I will walk you through another Code Wars Python challenge. The next challenge I received was ranked 5kyu, considerably harder than the 7kyu and 8kyu challenges I received earlier but still fairly quick challenge.
Our challenge is to take 3 numbers representing Red Green Blue values and convert it to standard web hexadecimal format. This challenge brings in a few considerations we have to deal with.
As always, I recommend breaking our challenge down into smaller problems.
- Process the three input values
- Validate and restrain incoming parameters to 0-255
- Convert decimal to hexadecimal
- Ensure each hexadecimal color has two characters
- Concatenate results
While there are only five sub problems I can identify, we will run into a challenges accomplishing them.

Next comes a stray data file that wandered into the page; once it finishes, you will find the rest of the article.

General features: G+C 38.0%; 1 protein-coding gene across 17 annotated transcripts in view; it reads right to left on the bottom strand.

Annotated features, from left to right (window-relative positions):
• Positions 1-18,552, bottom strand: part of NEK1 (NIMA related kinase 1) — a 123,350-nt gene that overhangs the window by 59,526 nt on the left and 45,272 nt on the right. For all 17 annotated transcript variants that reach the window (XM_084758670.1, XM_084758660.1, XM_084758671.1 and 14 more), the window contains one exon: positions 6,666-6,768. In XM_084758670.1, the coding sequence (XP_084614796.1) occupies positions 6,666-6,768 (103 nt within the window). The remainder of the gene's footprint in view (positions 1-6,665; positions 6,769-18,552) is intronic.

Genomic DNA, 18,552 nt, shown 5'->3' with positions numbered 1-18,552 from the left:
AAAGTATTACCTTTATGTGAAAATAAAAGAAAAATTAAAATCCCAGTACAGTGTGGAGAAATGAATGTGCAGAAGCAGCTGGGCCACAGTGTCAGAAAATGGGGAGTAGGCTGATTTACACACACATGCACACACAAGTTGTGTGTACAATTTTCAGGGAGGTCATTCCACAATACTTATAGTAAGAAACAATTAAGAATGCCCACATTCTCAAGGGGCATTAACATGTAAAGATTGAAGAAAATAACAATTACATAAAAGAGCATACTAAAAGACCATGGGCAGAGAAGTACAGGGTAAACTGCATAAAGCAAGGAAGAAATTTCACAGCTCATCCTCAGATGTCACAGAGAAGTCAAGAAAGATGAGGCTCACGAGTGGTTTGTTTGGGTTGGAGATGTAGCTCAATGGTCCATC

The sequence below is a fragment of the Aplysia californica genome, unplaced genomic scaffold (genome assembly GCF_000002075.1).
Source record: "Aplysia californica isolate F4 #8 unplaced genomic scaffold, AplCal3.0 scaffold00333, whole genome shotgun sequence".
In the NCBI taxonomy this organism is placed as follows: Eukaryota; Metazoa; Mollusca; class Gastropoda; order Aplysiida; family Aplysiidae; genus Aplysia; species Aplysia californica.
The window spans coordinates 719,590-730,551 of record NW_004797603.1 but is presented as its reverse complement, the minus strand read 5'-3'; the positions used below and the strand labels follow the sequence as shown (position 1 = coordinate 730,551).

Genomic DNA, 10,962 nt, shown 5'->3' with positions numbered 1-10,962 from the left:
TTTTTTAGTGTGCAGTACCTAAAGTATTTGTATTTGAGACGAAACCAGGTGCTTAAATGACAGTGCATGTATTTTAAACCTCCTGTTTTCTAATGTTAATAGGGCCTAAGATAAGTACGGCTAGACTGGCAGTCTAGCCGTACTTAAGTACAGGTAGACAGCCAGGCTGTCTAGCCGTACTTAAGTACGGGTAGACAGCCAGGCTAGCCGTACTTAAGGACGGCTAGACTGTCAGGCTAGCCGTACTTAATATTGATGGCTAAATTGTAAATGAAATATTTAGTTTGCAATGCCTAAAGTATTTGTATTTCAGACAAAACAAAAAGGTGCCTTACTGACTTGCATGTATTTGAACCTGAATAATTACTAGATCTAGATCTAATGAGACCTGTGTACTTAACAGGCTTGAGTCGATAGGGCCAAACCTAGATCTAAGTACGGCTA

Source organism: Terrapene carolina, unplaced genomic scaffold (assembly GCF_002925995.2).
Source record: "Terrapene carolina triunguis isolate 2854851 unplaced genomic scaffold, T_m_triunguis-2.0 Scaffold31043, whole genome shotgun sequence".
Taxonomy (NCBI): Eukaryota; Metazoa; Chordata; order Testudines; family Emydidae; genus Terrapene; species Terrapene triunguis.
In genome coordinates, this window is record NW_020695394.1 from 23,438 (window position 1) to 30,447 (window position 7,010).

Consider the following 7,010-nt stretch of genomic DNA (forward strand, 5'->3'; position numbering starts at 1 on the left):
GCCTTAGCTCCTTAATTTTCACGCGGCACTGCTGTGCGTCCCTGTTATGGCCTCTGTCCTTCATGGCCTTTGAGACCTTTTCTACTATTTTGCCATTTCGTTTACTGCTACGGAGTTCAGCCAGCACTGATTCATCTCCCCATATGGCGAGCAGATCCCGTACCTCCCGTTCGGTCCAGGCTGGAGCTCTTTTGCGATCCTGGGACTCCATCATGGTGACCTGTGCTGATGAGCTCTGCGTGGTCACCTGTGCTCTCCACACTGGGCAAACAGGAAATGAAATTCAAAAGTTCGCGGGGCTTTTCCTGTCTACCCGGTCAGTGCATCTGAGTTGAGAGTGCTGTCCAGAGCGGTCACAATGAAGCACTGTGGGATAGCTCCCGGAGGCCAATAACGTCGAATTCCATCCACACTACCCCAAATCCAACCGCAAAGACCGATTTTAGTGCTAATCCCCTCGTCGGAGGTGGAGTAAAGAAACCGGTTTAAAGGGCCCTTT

The first thing I wanted to tackle is finding a way to efficiently process the three parameters. I felt a for in loop would handle this very well as I can process all three with the same core code. This is called the dry principal which stands for do not repeat yourself.
Using the same code in different areas of your application is asking for bugs. The dry principal means you always try to eliminate duplicate code, typically during a refactor but if you look out for areas where you may do this, you can usually avoid it on the first draft.
def rgb(r, g, b): for value in (r, g, b): pass
This is fairly simple but clever code that uses a potentially lesser known feature of Python where you can iterate a tuple.
A tuple in Python is like an immutable list. An immutable object cannot be changed once it has been assigned. As an immutable object, Python can make certain optimizations that increase the performance of tuples over lists. In this situation either would have worked fine, I just opt'd for a tuple as I knew it would not change.
At this point we have an efficient way to apply our code to all three parameters with one block of code.
I know we need to output a string, so we need to create a variable that can hold the string. We also need to use the hex function to convert the numbers to hexadecimal. We have other requirements as well, but let's hold off on those for now.